UK Politics

Lib Dems to debate drugs inquiry at party conference

A hypodermic needle and syringe with heroin on a spoon
Image caption Some Lib Dems believe savings could be reinvested in education, treatment and rehabilitation

Calls for a government-backed inquiry into the decriminalisation of drugs will be debated by Liberal Democrats at their annual conference next month.

Some delegates want more emphasis put on the treatment rather than the prosecution of drug users.

The Lib Dems will debate a motion which would become party policy if it wins support at the Birmingham conference.

But they would still need the agreement of the Conservatives before an official government inquiry could be set up.

'Criminal records'

The motion will urge the government to set up an expert panel to consider the decriminalisation of personal drug use.

It insists that current drugs laws are "harmful" and "ineffective".

Some Lib Dems believe savings could be reinvested in education, treatment and rehabilitation programmes.

Drug users would no longer face a prison sentence or a fine but would be required to go for treatment or counselling. Penalties for drug dealing would remain the same as they are now.

The motion states that there is "increasing evidence that the UK's drugs policy is not only ineffective and not cost-effective but actually harmful, impacting particularly severely on the poor and marginalised".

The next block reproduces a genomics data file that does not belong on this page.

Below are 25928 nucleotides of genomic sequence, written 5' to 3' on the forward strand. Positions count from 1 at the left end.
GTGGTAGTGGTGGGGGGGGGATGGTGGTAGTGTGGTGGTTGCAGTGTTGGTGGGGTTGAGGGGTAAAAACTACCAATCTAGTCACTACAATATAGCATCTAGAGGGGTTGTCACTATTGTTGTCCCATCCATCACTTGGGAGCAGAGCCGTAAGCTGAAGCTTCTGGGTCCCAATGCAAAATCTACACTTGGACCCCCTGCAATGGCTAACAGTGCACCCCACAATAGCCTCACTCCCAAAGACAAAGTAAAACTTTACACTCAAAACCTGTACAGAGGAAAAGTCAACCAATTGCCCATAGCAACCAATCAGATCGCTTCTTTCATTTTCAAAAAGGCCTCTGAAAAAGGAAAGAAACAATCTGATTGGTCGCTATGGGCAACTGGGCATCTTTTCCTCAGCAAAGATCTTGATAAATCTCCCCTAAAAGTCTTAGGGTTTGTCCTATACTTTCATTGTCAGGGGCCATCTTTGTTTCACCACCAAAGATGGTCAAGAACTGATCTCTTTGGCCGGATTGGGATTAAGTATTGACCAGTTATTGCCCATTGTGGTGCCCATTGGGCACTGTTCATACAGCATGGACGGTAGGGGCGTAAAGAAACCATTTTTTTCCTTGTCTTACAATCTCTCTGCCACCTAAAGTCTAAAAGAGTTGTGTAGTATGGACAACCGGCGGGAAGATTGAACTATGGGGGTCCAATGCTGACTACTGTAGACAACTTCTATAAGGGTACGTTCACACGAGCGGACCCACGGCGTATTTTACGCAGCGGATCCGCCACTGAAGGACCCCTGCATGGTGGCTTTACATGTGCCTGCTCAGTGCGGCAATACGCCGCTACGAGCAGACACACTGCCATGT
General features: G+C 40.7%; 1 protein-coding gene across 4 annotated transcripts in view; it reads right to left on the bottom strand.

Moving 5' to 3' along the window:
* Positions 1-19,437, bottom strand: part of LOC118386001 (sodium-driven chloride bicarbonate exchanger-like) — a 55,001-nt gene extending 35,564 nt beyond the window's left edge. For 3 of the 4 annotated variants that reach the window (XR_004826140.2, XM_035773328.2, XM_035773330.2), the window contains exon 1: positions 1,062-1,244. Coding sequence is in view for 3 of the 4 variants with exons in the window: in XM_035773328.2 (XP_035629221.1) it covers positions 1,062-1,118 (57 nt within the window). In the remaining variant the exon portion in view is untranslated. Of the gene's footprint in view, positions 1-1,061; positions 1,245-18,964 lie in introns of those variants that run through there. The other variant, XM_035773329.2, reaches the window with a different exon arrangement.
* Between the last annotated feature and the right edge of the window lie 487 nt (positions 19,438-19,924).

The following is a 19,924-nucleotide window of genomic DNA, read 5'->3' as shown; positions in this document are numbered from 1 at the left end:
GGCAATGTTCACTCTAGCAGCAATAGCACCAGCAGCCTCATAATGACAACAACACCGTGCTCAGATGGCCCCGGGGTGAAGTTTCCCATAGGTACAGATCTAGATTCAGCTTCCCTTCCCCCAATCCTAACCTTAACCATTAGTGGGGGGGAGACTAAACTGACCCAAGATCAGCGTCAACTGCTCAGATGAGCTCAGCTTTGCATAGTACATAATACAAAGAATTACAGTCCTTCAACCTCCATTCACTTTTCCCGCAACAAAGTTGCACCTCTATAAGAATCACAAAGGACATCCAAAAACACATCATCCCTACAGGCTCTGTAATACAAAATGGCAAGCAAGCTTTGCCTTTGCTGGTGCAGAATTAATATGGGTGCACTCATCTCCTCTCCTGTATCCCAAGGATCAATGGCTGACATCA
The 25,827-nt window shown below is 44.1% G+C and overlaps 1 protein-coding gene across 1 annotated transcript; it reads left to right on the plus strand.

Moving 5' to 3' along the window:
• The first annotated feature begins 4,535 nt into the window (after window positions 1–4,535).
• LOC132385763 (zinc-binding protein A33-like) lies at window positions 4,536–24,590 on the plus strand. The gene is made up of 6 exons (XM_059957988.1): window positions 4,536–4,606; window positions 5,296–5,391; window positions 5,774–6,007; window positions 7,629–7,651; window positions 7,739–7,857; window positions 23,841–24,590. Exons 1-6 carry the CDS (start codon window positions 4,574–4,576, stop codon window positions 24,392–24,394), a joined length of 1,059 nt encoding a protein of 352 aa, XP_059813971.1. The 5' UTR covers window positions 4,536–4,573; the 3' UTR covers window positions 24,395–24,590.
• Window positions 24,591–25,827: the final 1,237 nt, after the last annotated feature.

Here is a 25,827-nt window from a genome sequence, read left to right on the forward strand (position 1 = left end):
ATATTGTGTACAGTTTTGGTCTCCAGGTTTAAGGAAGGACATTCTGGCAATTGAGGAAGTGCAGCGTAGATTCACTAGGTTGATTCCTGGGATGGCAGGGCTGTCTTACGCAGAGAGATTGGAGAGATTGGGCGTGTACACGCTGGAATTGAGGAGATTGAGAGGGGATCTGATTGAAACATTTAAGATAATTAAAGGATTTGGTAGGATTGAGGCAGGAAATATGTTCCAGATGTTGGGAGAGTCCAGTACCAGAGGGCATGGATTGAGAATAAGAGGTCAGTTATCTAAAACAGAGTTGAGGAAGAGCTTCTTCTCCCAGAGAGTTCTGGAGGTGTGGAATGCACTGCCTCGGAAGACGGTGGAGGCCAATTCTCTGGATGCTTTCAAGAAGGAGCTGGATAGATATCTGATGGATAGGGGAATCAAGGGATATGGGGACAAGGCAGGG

It continues: "Individuals, especially young people, can be damaged both by the imposition of criminal records and by a drug habit, and... the priority for those addicted to all substances must be healthcare, education and rehabilitation, not punishment.

"One of the key barriers to developing better drugs policy has been the previous Labour government's persistent refusal to take on board scientific advice, and the absence of an overall evaluative framework of the UK's drugs strategy."

Greater scrutiny

It will not be the first time the Lib Dems have discussed changing the drugs laws at their annual conference, and in 2002 delegates voted for the legalisation of cannabis.

But BBC political correspondent Iain Watson says any call for an inquiry into drugs legislation is likely to attract far greater scrutiny now the Lib Dems are in government.

The inquiry would look at adopting the practice in Portugal of decriminalising the possession of drugs for personal use, and following the Swiss example of providing more clinics for heroin addicts.

The motion will be put forward by Ewan Hoyle, founder of Liberal Democrats for Drug Policy Reform, and supported by Lib Dem MEP Sir Graham Watson.

Party members can submit amendments to the motion by 5 September, ahead of the conference on 17-21 September.

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